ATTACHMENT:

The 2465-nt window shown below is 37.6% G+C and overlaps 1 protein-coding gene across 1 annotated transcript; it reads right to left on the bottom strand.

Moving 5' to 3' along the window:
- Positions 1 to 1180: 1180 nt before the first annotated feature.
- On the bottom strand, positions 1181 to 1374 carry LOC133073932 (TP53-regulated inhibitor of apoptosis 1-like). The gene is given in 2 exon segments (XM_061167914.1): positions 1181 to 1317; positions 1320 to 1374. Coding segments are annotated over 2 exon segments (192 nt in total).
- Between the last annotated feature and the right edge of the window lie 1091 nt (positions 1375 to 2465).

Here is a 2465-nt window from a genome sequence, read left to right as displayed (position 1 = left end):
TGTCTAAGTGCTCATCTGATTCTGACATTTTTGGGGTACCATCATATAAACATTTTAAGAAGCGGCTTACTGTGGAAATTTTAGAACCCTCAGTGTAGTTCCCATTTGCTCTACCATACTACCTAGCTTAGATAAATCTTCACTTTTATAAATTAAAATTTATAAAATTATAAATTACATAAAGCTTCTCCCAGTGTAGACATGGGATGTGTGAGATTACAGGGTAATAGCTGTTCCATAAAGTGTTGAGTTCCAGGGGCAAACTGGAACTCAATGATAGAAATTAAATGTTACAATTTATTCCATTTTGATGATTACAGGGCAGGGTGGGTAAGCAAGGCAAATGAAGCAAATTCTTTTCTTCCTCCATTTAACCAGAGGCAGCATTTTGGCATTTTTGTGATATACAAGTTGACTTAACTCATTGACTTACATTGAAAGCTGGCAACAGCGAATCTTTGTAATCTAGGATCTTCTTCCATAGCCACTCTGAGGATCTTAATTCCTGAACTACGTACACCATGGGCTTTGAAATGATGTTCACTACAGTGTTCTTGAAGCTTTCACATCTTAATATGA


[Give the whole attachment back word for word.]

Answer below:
The 2465-nt window shown below is 37.6% G+C and overlaps 1 protein-coding gene across 1 annotated transcript; it reads right to left on the bottom strand.

Moving 5' to 3' along the window:
- Positions 1 to 1180: 1180 nt before the first annotated feature.
- On the bottom strand, positions 1181 to 1374 carry LOC133073932 (TP53-regulated inhibitor of apoptosis 1-like). The gene is given in 2 exon segments (XM_061167914.1): positions 1181 to 1317; positions 1320 to 1374. Coding segments are annotated over 2 exon segments (192 nt in total).
- Between the last annotated feature and the right edge of the window lie 1091 nt (positions 1375 to 2465).

Here is a 2465-nt window from a genome sequence, read left to right as displayed (position 1 = left end):
TGTCTAAGTGCTCATCTGATTCTGACATTTTTGGGGTACCATCATATAAACATTTTAAGAAGCGGCTTACTGTGGAAATTTTAGAACCCTCAGTGTAGTTCCCATTTGCTCTACCATACTACCTAGCTTAGATAAATCTTCACTTTTATAAATTAAAATTTATAAAATTATAAATTACATAAAGCTTCTCCCAGTGTAGACATGGGATGTGTGAGATTACAGGGTAATAGCTGTTCCATAAAGTGTTGAGTTCCAGGGGCAAACTGGAACTCAATGATAGAAATTAAATGTTACAATTTATTCCATTTTGATGATTACAGGGCAGGGTGGGTAAGCAAGGCAAATGAAGCAAATTCTTTTCTTCCTCCATTTAACCAGAGGCAGCATTTTGGCATTTTTGTGATATACAAGTTGACTTAACTCATTGACTTACATTGAAAGCTGGCAACAGCGAATCTTTGTAATCTAGGATCTTCTTCCATAGCCACTCTGAGGATCTTAATTCCTGAACTACGTACACCATGGGCTTTGAAATGATGTTCACTACAGTGTTCTTGAAGCTTTCACATCTTAATATGA